A health and safety dream...any machine that can hook to the internet can, in theory, be operated remotely. Due to this type of technology remotely controlled vehicles and equipment can work in places or situations that would be deemed too hazardous for workers. It could also mean in the long term that these machines could be programmed to do particular jobs so that simple tasks like digging holes are done and dusted before they come to work.
Similarly, products like Google Glass can help workers on-site access instruction manuals in hands-free mode, or benefit from remote support that sees what they see.
IoT has also had a huge bearing on fabrication in recent times. Using prefabricated components can be more cost effective in comparison to traditional building methods. However, using prefab for large commercial buildings projects can be very complex to coordinate. The IoT is helping to solve this problem.
RFID sensors are used to identify individual parts throughout the supply chain. Tall buildings that occupy a relatively small ground space are a great example of where this technology comes into its own. It is in these type of builds where things are more exacerbated as there is literally less room to manouvere, therefore a different approach was required. RFID can be used to mitigate the effects of any delays in construction and the data can be fed into a BIM system once components are installed. From this, the system can render a real-time image of the buildings projects as well as establishing step by step project control.
Delays on any site can be costly but by leveraging the Internet of Things in your companies day to day work you can ensure that your heavy equipment will stay in action, greatly reducing expensive long-term delay. As we mentioned earlier, modern heavy construction equipment is outfitted with sensors that can remotely monitor for potential maintenance issues.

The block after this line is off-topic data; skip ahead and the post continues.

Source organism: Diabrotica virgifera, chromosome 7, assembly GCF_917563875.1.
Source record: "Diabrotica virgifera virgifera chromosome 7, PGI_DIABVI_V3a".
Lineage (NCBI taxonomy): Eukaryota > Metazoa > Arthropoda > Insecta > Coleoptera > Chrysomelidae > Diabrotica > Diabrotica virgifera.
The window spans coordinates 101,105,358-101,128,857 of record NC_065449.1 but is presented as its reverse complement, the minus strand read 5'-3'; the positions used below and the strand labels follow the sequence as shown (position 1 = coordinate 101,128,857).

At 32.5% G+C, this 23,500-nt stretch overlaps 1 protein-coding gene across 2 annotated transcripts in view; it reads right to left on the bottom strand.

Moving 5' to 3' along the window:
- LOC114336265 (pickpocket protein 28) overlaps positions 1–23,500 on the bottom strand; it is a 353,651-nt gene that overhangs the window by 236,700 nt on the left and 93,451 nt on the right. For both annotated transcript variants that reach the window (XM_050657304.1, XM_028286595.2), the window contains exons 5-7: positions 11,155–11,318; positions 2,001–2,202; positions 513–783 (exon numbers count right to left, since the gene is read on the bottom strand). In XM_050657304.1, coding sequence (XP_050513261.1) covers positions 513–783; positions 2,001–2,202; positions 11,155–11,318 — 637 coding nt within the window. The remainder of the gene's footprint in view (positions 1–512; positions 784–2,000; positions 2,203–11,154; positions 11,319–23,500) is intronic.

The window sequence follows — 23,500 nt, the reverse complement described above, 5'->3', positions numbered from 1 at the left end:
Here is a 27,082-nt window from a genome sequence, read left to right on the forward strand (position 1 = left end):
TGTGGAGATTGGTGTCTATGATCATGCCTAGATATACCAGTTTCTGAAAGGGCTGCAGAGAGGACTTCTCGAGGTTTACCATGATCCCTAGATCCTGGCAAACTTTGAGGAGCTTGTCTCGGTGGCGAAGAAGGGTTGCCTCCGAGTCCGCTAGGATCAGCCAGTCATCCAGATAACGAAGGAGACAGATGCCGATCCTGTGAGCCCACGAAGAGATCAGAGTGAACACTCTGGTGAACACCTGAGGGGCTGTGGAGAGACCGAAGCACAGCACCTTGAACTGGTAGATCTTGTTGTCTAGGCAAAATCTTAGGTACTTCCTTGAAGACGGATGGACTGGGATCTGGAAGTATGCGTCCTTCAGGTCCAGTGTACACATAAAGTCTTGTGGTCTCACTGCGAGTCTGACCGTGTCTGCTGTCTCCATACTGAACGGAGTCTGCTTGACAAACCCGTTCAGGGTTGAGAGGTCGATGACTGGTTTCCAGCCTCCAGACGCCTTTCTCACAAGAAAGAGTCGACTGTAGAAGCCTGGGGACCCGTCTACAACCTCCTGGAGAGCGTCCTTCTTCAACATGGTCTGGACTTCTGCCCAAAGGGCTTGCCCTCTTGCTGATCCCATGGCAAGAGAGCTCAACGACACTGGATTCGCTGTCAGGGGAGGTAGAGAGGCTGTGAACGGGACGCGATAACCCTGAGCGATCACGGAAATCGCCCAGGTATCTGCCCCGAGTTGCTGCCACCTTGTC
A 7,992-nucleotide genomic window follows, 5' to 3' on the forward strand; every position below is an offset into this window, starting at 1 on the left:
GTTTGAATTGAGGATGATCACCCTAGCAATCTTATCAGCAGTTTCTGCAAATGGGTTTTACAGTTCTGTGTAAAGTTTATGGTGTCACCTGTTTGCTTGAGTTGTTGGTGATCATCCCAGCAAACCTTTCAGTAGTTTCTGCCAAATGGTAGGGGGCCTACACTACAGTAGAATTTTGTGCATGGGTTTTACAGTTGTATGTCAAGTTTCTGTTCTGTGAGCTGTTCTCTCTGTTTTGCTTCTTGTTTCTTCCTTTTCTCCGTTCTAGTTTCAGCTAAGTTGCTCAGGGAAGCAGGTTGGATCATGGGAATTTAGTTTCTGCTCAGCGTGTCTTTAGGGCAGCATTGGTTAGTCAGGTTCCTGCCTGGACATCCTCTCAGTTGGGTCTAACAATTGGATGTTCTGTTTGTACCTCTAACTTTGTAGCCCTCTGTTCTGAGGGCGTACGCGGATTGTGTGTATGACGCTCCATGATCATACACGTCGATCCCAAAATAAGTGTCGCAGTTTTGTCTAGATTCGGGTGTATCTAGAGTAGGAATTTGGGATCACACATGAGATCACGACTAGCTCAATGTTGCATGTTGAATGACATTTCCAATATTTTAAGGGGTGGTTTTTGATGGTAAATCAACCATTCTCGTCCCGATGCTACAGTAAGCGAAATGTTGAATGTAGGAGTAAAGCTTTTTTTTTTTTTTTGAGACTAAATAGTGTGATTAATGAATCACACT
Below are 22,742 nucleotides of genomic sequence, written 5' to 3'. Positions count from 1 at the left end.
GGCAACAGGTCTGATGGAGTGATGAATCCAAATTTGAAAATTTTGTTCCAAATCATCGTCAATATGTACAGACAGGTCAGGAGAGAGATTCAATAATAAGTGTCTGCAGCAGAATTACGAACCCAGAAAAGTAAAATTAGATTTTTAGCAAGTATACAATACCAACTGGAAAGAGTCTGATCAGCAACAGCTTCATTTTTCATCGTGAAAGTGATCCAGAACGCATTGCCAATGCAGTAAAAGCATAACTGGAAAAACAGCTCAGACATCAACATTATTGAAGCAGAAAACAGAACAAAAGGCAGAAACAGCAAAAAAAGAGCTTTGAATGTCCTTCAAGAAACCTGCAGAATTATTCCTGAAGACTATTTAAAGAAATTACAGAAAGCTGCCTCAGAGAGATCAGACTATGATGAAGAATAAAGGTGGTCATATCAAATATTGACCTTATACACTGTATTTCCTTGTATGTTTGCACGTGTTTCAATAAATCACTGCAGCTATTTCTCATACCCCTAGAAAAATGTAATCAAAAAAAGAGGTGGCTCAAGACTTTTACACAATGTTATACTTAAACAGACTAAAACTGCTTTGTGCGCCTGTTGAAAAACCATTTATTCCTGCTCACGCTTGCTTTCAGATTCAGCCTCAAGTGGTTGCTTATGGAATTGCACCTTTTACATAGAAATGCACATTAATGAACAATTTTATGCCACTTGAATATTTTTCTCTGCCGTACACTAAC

Using these sensors you can track things such as temperature or vibration. When something out of the ordinary occurs, an alert can be sent to maintenance workers to resolve the problem before it becomes critical. As a result, companies can save time and money as well as potential delays in construction.
What can technology do for Contractors?
Realistically it is all about cost, how much does unscheduled downtime cost when a machine breaks down? Or what consumables can you order before they run out? These are the types of questions you can answer by using the technology and data available to you.
We shouldn't fear new technology, as we all know time is money and we should be using every advantage available to us. For example, download our app and scan your product's barcode and re-order through our website before your stock runs out. You can also check out our ORSY scan system which will speed up your purchasing process.
The construction industry, like the world around us, is currently undergoing a technological revolution. It's an exciting time as the only barrier to IoT in construction is our imaginations.